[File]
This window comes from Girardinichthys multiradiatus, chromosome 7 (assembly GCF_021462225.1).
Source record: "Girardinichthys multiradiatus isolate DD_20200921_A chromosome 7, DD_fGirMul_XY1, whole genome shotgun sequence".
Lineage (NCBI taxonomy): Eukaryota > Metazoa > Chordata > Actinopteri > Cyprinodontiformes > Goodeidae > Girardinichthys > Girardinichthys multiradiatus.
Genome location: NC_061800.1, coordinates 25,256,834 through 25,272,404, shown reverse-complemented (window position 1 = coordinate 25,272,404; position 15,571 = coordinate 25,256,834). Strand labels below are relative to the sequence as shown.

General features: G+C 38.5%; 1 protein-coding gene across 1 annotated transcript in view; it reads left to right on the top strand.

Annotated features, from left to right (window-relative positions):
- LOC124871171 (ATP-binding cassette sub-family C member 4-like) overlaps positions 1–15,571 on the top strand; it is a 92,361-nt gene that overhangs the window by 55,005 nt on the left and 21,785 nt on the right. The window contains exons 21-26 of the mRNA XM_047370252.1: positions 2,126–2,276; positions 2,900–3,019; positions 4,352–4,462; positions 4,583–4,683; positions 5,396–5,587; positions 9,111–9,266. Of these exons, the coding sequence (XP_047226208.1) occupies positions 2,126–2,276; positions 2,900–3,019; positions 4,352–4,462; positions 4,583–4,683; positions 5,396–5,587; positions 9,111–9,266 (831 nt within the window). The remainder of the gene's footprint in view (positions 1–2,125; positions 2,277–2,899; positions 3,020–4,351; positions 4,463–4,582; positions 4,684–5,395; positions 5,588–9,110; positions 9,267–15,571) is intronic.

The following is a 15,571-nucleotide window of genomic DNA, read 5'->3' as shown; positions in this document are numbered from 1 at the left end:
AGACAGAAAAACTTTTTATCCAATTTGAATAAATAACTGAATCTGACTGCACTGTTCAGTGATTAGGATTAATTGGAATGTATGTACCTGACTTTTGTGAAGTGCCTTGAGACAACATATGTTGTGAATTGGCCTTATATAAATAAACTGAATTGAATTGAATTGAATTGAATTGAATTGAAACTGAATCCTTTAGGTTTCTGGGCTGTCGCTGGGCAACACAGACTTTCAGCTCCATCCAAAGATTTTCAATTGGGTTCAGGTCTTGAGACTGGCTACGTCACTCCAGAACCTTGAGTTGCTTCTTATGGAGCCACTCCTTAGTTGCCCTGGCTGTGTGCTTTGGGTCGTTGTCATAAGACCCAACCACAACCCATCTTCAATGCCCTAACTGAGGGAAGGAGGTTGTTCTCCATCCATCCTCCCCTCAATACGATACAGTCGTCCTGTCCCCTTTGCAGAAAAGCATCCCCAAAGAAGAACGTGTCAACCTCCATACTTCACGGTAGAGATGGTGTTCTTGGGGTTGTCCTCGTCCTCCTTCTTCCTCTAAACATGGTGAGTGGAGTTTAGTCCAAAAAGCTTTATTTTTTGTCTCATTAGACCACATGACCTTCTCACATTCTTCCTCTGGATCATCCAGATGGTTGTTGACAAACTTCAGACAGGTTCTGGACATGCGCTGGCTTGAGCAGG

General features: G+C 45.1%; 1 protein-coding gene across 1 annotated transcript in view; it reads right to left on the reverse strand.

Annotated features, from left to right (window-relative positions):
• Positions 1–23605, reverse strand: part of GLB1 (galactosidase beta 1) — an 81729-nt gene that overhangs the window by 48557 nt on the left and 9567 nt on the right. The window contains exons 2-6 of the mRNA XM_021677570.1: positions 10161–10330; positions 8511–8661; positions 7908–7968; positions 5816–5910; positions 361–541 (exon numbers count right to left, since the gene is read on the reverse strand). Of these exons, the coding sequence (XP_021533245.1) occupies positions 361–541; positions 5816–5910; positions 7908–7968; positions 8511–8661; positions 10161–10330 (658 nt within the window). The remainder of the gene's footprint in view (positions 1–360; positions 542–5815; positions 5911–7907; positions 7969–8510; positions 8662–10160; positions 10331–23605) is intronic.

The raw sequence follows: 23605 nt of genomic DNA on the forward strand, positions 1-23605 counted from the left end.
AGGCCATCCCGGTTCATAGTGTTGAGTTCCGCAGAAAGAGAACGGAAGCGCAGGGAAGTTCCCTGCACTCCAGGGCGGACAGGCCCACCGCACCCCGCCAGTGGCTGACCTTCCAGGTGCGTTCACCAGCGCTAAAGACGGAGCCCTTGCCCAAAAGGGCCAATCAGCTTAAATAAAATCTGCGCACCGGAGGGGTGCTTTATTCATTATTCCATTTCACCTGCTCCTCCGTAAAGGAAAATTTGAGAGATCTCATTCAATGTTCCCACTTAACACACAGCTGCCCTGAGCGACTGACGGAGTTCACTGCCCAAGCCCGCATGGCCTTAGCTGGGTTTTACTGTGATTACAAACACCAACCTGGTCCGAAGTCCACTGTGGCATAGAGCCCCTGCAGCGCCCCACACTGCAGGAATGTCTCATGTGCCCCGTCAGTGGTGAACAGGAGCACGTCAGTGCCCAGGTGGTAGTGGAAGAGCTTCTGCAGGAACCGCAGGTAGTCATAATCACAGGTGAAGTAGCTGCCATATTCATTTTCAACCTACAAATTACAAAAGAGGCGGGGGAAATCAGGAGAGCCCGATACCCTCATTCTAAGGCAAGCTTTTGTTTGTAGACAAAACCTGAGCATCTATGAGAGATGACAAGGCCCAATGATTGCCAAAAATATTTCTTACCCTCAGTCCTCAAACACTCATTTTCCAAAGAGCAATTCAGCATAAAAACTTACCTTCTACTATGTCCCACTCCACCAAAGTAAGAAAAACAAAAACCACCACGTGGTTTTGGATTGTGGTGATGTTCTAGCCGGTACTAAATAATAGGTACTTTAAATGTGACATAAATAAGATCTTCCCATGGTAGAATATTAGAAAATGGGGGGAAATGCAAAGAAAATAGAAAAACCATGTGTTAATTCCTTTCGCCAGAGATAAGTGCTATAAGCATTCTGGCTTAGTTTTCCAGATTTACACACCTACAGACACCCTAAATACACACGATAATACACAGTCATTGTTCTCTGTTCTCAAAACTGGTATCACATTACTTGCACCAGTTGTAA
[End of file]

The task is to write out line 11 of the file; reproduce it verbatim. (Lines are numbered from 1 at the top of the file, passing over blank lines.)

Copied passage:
Annotated features, from left to right (window-relative positions):